With any project, the work undertaken during a specific period will continue to influence and inform the thinking (and publications) of individual researchers for a number of years. Similarly, the policy implications of our research will continue to be digested and, we hope, influence policy beyond the end of the project. GR:EEN researchers have not only established long term links with user communities, but also continue to work together on issues that either informed the GR:EEN project in the first place, or emerged as new research questions as the project evolved. Here, we should note that the project consortium emerged from pre-existing collaborations and research relationships that existed before we came together to plan the original submission for this project. This included a number of the core partners working together on Framework 6 funded projects. And we have already seen these collaborations move forward into successful applications for research projects under the H2020 programme. We also held a number of “legacy” meetings towards the end of the project to consider how best to take the agenda forward. As a result of all of these processes, this “final” report can only in fact as an interim report on what we have done to date to ensure that our research findings are disseminated in the most effective way to have a societal impact now, and in the future.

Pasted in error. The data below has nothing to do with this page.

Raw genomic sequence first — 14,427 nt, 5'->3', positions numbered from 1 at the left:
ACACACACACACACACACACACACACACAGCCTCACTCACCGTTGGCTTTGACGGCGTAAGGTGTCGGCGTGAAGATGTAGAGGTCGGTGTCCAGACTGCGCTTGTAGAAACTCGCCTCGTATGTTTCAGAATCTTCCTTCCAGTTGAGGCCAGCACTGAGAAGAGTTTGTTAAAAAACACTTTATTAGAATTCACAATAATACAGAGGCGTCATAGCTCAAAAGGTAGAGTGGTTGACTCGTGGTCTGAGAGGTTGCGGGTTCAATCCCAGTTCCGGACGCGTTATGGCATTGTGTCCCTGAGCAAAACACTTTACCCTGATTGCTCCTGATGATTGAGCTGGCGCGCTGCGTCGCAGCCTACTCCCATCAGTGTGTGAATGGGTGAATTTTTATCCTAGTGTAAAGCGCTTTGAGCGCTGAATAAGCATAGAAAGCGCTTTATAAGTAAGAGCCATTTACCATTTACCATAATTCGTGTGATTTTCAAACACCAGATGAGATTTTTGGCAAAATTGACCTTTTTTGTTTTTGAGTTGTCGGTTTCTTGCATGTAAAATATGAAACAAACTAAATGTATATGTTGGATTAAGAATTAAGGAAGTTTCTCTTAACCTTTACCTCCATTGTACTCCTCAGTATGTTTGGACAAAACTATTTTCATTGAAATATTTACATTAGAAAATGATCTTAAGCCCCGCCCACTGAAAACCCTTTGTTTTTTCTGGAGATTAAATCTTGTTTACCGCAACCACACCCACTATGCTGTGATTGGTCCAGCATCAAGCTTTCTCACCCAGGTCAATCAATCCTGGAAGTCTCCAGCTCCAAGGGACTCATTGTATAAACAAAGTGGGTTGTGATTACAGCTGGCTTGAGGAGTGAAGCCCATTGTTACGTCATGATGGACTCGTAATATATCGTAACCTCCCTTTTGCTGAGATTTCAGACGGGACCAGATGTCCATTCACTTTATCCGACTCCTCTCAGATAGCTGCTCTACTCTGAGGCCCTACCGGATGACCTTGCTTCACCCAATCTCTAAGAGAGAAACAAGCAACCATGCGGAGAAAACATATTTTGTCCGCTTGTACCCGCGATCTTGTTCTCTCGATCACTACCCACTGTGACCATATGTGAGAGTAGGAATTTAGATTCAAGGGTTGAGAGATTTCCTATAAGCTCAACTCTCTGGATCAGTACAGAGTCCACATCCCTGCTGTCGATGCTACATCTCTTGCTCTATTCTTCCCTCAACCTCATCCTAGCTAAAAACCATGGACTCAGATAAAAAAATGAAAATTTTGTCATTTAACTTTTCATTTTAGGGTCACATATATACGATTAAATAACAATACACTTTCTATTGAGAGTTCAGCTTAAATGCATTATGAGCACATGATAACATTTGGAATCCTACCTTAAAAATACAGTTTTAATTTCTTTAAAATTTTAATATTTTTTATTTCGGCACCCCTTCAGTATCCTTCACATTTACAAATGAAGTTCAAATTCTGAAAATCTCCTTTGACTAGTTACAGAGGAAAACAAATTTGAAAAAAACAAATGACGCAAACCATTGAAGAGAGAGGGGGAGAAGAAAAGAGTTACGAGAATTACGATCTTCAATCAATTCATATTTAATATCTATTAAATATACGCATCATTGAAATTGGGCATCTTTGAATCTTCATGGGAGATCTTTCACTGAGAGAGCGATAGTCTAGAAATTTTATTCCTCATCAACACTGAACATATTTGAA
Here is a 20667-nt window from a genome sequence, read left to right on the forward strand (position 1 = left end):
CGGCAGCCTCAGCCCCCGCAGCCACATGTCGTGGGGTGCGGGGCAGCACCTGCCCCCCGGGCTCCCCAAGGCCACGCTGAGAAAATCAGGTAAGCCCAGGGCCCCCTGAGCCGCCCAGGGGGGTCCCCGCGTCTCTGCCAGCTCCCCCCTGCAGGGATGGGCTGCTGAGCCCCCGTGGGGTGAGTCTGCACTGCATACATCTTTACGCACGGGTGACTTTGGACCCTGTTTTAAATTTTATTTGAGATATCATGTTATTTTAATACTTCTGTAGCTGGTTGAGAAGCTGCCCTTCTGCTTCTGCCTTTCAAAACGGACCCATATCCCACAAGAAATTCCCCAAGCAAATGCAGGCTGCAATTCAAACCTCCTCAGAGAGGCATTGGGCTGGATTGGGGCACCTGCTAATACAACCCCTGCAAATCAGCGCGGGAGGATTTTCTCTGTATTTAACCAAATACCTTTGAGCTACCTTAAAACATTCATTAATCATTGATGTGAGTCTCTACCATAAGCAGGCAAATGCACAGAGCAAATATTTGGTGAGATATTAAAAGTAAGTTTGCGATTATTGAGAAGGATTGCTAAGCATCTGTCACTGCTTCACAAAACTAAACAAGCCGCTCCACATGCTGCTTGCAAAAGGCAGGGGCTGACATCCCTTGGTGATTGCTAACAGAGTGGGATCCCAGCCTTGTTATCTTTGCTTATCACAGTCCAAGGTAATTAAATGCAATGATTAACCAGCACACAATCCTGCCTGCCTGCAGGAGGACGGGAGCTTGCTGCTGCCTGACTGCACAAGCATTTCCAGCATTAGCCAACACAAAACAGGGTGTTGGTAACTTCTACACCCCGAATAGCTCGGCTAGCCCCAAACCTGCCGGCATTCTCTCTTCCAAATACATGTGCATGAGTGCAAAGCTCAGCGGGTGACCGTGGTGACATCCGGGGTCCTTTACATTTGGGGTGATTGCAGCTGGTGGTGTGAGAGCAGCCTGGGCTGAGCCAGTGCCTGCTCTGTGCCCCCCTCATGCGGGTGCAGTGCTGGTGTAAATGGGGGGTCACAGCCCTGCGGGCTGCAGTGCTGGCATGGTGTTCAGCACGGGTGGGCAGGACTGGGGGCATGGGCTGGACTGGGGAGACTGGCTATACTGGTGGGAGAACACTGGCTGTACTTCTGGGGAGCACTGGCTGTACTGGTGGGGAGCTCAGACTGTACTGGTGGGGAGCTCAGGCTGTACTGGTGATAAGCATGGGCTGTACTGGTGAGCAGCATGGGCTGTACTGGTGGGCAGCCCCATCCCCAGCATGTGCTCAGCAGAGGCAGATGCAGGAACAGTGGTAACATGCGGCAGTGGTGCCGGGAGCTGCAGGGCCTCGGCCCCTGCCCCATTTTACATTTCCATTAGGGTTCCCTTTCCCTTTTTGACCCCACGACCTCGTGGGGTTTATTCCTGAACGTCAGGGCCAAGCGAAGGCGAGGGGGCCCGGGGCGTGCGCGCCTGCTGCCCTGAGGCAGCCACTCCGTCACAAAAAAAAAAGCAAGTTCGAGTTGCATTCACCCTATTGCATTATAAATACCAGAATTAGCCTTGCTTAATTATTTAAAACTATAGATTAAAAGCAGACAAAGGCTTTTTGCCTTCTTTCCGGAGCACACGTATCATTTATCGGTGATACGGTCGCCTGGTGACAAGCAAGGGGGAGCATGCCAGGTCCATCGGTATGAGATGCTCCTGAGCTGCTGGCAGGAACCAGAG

In addition to the inevitable time lag between research and impact, and the organic links between GR:EEN researchers going forwards, we took specific steps to ensure the longevity of our research findings and interests by encouraging the inculcation of our research agendas in the next generation of scholars. We did this in five key ways. First, by involving a number of young scholars – doctoral students and recently graduated postdoctoral fellows - as core members of the formal research agendas of each of the work packages. These scholars were included as full members of the research team, and invited to participate in all research events as equal partners. Second, we held special workshops for these young scholars to come together and discuss their research findings, and to gain guidance on career development. These workshops also allowed for linkages to be established across work packages, and thus ensure coherence across the research project as a whole. Third, we invited students from the consortium institutions to participate in workshops and conferences on an ad hoc basis – not necessarily to present, but sometimes just to participate and meet senior researchers. The majority of these next generation scholars were doctoral students, but we also included a number of Masters students. Two particularly high performing undergraduate students were selected to attend our final dissemination conference. Fourth, and very much related, through our linkages with the Erasmus Mundus GEM doctoral school, including the summer school organised under the auspices of GR:EEN.